'Ida' Director Pawel Pawlikowski on Unexpected Oscar Buzz and Letting the Audience Be in Control (Q&A)

'Ida'

Pawlikowski says the film's success comes from global film audiences craving a return to simpler filmmaking

Pawel Pawlikowski had no idea that a small, black-and-white art film would end up being his most successful film yet, both critically and commercially. Ida has been a global crossover box office hit, becoming the most popular Polish film in the last 25 years.

The film has captured audiences with its tale of Ida, a young woman on the verge of taking her vows as a nun who must first meet her only living relative, the hard-edged prosecutor Wanda. She discovers from her aunt that she is actually Jewish, and the two go on a journey to discover the truth behind what happened to her parents during the Nazi occupation of Poland.

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Pawlikowski wrote the film, combining two characters he had discovered in real life, one a Catholic priest in Poland who discovered he was Jewish late in life, and another a sweet, older woman who he found out had been a Stalinist prosecutor. He set the film in 1962 Poland, a period which had always interested him for its visual look and strong music scene. With incredible first-time performers, breathtaking cinematography, and a story that draws the viewer in completely, Pawlikowski excels in a new form of filmmaking.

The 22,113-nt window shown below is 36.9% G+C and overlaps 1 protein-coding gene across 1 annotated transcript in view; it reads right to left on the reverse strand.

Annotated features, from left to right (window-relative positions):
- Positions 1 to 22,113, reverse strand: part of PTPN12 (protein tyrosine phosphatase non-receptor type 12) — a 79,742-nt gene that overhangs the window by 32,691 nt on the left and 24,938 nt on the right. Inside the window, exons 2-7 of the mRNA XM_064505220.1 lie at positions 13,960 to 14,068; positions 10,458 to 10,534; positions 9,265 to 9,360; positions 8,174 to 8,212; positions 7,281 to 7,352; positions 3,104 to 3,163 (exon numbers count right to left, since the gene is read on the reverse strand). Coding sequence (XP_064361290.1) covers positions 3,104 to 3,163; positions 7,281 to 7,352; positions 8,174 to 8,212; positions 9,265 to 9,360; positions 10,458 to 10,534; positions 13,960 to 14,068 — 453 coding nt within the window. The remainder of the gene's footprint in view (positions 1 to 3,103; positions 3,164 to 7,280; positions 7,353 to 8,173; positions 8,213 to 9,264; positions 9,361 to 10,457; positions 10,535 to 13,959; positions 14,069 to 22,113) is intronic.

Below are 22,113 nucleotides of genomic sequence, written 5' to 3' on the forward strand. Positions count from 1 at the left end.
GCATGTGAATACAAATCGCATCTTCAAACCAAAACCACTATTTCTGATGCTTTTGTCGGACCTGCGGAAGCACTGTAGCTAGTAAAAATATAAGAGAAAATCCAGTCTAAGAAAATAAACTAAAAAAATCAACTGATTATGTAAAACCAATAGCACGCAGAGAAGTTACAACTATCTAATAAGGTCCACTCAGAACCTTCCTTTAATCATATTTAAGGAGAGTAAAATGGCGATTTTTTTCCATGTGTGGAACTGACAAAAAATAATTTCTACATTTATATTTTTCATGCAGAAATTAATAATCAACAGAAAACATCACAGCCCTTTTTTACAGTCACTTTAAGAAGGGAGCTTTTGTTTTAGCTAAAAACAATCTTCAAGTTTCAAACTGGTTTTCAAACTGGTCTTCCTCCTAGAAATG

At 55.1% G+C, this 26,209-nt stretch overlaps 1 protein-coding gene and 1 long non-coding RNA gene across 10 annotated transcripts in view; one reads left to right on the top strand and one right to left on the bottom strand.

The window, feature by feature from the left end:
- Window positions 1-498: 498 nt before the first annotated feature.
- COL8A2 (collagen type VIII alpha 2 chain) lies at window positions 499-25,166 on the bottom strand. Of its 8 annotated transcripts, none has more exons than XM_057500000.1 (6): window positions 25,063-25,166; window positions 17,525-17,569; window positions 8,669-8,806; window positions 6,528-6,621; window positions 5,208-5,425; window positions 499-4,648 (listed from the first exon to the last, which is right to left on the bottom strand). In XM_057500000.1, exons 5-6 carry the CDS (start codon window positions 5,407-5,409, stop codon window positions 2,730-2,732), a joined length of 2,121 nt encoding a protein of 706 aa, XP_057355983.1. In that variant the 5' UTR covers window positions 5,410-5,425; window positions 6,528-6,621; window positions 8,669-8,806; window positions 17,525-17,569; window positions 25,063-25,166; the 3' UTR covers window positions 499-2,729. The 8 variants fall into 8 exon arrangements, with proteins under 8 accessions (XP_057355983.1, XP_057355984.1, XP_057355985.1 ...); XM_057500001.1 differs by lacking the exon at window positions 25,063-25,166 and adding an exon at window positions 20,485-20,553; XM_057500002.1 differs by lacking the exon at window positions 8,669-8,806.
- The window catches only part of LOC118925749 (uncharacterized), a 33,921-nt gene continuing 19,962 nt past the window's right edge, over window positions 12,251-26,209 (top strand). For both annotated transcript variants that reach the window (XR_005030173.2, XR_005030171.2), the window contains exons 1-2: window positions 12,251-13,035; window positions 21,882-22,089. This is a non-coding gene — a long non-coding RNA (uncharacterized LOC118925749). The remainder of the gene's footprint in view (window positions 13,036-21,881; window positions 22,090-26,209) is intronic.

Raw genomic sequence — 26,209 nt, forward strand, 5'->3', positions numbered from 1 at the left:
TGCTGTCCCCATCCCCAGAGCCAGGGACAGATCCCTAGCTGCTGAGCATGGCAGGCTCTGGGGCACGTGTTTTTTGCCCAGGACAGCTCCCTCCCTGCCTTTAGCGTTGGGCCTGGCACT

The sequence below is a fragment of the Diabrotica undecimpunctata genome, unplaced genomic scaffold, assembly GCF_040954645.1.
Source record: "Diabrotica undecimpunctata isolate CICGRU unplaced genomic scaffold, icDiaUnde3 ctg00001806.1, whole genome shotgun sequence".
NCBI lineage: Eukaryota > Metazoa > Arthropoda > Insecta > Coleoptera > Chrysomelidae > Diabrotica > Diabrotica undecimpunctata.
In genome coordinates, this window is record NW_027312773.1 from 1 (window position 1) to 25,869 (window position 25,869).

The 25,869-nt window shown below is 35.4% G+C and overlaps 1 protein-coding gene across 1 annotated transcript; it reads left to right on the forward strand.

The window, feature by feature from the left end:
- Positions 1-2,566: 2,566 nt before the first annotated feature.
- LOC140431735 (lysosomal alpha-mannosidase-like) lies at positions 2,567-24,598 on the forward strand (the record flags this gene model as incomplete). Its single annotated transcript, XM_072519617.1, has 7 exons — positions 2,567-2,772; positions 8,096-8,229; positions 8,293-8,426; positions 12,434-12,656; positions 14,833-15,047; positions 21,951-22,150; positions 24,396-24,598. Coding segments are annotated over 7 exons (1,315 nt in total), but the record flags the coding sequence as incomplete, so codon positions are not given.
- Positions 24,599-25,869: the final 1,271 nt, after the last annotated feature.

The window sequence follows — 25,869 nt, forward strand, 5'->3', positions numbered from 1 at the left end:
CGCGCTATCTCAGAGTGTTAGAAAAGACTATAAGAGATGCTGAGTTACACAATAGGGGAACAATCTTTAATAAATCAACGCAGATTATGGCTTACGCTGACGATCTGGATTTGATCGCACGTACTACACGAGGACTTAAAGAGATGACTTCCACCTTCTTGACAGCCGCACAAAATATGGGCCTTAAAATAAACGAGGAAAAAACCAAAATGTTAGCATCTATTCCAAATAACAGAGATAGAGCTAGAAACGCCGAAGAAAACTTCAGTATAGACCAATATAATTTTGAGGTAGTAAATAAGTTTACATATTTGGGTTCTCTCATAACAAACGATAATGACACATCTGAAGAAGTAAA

In addition to picking up a Golden Globe nomination, the film swept the European Film Awards, and won both the New York Film Critics Circle and Los Angeles Film Critics Association pick for best foreign-language film. It is also a favorite among many top critics to take home the Oscar in the same category.

Amongst his many other honors, Pawlikowski came to the Capri, Hollywood film festival to pick up the prize for best foreign film. The Hollywood Reporter sat down with the director on the Italian island to discuss how a black-and-white art picture became his most commercial film yet, how film can be a meditation, and his reaction to all the recent Oscar buzz.

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Every shot in the scene is framed like a piece of art. Was that your intention?

Absolutely. I wanted the film to be visually striking, because I wanted the images to be as strong as the performances. And I wanted them to have an emotional impact, through the composition, through the framing, the lighting.

I wanted to make a film that’s not just a story film, but more like a meditation. We don’t do a lot of close-ups and reverses. And I didn’t want to have any shots without actors. I shot every scene from one angle. It forces the audience to engage in it in a different way.

What do you mean by a meditation?

Just to immerse yourself in the film, not just in the story but in the space that’s created in the image, so the audience really doesn’t think what is next, but lives the film like a permanent presence. I like when that happens in cinema.